Holliday's tip was simple: "Hit more than anybody else."
"That's how you have to approach it," Beltran said on Saturday. "But at the same time, it's hard. Being able to stand there by yourself and try to hit homers, it's not an easy thing. Sometimes you have to go out there and try to see the ball and try to make hard contact. After that, you don't know what's going to happen."
Beltran is second in the National League with 20 homers this season entering Saturday, and on June 15, he stole a base to become the first switch-hitter in Major League history to hit 300 homers and steal 300 bases. He will be returning to Kansas City, where he spent the first six years of his Major League career and part of his seventh.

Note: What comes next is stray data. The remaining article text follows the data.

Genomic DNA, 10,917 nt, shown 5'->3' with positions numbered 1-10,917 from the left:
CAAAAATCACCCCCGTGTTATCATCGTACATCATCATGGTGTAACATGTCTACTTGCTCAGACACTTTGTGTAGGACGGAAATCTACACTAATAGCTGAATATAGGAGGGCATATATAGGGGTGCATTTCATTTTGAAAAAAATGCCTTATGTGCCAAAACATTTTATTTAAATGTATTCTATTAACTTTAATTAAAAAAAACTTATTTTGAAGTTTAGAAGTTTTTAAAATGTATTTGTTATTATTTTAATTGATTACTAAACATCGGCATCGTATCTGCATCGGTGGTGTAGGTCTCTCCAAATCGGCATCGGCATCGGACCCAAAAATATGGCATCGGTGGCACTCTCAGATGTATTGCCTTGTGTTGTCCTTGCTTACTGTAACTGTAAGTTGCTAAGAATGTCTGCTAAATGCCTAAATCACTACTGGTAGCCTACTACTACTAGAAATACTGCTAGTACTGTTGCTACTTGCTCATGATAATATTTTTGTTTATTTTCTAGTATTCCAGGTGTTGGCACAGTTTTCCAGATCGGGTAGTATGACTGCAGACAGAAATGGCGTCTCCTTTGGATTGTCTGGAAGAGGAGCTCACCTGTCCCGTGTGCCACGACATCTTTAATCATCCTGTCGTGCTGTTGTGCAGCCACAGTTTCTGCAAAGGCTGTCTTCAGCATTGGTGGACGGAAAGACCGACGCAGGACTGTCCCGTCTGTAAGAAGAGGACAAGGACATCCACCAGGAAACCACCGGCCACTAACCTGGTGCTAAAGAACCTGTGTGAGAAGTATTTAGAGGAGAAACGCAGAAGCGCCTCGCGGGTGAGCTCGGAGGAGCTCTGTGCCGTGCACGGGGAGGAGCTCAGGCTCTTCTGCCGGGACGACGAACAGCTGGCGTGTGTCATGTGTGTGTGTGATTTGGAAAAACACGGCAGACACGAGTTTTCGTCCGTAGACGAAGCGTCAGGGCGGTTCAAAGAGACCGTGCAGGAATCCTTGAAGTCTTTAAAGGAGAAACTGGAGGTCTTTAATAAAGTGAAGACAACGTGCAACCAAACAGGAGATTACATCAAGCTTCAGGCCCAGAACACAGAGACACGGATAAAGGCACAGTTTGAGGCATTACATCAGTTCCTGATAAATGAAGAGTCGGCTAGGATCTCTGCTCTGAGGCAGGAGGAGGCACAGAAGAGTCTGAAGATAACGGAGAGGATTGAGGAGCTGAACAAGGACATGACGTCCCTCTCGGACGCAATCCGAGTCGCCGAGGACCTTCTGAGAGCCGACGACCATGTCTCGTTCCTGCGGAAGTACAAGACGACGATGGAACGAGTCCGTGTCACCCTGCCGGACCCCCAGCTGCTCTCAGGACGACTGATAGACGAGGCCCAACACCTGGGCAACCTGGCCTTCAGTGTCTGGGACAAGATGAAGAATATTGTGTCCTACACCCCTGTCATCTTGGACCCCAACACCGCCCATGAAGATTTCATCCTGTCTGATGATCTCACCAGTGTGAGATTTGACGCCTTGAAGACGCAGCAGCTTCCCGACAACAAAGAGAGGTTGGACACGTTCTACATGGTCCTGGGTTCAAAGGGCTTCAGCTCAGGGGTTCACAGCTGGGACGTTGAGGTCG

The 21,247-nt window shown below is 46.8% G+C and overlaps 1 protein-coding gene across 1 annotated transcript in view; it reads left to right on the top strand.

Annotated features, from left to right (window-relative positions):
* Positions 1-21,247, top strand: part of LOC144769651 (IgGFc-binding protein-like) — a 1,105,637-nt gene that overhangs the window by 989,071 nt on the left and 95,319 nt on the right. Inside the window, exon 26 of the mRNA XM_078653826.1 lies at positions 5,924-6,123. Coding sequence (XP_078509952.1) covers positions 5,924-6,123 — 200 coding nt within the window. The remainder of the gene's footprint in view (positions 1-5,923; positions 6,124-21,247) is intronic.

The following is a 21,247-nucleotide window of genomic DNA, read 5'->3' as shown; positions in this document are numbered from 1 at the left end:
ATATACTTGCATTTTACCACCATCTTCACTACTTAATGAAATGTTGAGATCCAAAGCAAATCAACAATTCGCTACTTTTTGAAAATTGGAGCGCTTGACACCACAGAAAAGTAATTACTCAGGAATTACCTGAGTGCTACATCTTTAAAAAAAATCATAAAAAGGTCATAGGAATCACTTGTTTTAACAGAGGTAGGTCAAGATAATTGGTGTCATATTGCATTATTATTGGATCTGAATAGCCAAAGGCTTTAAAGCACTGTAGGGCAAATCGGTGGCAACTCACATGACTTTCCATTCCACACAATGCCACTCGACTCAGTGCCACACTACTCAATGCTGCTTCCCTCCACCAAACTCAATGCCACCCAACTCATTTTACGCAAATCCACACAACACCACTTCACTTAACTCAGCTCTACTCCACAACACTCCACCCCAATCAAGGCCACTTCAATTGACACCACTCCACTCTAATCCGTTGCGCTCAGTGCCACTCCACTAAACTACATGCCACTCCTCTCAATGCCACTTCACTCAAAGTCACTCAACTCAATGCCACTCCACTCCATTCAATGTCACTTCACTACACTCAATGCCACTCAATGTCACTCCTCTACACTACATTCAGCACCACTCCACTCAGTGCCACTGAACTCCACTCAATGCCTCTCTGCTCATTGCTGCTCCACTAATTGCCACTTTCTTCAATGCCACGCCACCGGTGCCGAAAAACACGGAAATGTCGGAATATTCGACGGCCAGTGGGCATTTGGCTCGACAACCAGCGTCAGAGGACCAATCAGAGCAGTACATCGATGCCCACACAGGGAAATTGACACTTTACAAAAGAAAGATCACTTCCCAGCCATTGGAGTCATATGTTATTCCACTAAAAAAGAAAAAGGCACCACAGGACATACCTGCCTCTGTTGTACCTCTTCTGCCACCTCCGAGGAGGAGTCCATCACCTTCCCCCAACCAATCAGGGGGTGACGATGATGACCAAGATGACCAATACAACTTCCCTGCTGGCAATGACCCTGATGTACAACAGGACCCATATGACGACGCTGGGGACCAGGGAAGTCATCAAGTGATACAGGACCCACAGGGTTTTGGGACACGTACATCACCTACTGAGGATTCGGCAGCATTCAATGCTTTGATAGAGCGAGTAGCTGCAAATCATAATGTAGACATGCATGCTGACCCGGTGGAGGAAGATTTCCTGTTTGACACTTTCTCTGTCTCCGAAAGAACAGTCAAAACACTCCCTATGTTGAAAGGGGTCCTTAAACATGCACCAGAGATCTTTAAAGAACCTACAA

Beltran said he hasn't decided who will throw to him during the Derby, and he doesn't have anybody in mind, either. He also doesn't know whether he'll hit right-handed or left-handed.
"I just can't, because you never know," Beltran said of picking who will pitch to him. "Right now, I'm going to go out there and take batting practice with the coaches I feel comfortable with and go with that guy."
Beltran is an All-Star for the seventh time, and has sat off to the side watching other players test their strength in Derbies for years. While he would of course like to win, Beltran isn't stressing out much over the competition.
"This is something where I just go to have fun and enjoy it," he said.